A manifold absolute pressure, or MAP, sensor measures the pressure inside the intake manifold and sends a signal to the engine's electronic control unit. The electronic control unit uses this signal to adjust ignition timing and fuel enrichment, preventing engine damage and reducing fuel consumption.
The MAP sensor forms part of the modern engine control system. It provides manifold pressure information that the engine uses to calculate air density and determine the required fuel metering for optimum combustion. This information also influences the advance or retard rate of ignition timing. The electronic control unit converts the MAP sensor information into computable air mass data using the speed-density method.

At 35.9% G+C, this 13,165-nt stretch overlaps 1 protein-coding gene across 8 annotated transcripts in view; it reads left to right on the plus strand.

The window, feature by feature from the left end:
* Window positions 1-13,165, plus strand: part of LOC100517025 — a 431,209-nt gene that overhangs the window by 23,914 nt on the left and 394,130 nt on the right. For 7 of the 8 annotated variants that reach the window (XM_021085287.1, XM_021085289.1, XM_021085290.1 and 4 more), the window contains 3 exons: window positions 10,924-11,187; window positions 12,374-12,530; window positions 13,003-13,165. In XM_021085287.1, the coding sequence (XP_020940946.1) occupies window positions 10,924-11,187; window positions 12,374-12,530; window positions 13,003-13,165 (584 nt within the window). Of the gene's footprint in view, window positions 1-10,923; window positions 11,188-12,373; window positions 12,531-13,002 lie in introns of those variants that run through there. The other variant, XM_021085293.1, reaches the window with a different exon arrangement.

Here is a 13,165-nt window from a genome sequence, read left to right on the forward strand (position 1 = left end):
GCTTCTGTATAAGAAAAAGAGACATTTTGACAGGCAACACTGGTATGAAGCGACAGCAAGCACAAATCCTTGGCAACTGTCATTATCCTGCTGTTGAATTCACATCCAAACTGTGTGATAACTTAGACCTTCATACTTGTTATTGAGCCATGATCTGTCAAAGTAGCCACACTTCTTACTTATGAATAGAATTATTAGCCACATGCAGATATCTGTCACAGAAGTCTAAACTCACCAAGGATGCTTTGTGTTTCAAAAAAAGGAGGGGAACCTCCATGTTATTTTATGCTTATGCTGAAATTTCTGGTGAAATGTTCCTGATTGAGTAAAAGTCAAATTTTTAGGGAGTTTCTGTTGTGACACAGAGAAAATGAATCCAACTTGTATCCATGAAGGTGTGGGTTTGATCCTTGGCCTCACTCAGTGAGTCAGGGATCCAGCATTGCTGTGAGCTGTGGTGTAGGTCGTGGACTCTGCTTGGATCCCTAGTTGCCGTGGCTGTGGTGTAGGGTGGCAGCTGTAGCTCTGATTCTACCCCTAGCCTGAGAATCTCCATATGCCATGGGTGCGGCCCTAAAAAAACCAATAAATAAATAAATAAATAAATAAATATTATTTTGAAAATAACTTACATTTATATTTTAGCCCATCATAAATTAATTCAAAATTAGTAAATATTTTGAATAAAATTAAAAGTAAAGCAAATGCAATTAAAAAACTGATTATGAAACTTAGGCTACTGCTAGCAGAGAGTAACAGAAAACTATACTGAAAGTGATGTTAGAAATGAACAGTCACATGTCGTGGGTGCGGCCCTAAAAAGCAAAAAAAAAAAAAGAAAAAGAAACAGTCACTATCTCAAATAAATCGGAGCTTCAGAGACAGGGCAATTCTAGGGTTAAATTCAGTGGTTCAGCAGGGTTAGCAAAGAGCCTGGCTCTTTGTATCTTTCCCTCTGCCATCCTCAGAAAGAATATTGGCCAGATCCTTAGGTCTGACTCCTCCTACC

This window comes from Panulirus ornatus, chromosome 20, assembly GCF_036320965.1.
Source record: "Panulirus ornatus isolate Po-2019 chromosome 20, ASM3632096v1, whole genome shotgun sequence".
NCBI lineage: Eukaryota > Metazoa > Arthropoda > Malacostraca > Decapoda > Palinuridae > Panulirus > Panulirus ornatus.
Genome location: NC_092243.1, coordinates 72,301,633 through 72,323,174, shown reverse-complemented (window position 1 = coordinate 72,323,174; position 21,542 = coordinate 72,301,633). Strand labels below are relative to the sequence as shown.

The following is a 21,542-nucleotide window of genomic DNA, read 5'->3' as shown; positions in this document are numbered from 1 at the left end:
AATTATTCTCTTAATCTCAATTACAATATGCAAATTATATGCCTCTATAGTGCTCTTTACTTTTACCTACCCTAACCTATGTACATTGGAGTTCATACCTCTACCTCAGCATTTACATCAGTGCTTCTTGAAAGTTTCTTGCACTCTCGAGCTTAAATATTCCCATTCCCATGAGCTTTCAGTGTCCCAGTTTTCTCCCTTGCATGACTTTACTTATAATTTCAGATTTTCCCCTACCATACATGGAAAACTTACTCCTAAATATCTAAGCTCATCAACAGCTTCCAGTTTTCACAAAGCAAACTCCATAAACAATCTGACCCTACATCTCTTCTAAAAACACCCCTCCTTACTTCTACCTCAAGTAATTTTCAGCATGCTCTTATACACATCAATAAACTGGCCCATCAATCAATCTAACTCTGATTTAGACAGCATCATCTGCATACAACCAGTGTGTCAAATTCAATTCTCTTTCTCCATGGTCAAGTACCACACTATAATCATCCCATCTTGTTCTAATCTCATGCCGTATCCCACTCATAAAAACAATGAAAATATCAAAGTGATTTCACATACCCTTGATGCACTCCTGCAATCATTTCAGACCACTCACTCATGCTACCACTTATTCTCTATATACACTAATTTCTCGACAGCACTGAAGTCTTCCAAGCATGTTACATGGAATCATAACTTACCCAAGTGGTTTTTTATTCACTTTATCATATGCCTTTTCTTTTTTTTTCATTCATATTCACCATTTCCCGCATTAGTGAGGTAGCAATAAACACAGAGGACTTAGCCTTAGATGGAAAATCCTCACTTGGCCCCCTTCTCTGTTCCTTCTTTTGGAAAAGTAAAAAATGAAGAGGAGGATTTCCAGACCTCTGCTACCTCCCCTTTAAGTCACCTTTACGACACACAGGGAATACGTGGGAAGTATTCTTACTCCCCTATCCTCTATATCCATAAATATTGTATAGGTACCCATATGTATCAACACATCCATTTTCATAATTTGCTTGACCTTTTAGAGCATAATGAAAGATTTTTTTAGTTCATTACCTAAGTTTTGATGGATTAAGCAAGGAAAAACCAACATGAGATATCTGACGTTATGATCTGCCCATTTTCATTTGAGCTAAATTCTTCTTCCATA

When the electronic control unit reads a heavy load signal from the MAP sensor, it makes the engine fuel mixture denser than normal for the engine to produce more power. It also decelerates the ignition timing to prevent explosions that can affect vehicle performance. When the MAP sensor sends a light load signal to the control unit, the engine's control unit responds by leaning out the fuel mixture and accelerating the ignition timing to reduce fuel consumption.
The MAP sensor also works alongside with on-board diagnostic motor engine applications to test the functionality of the exhaust gas recirculation valve.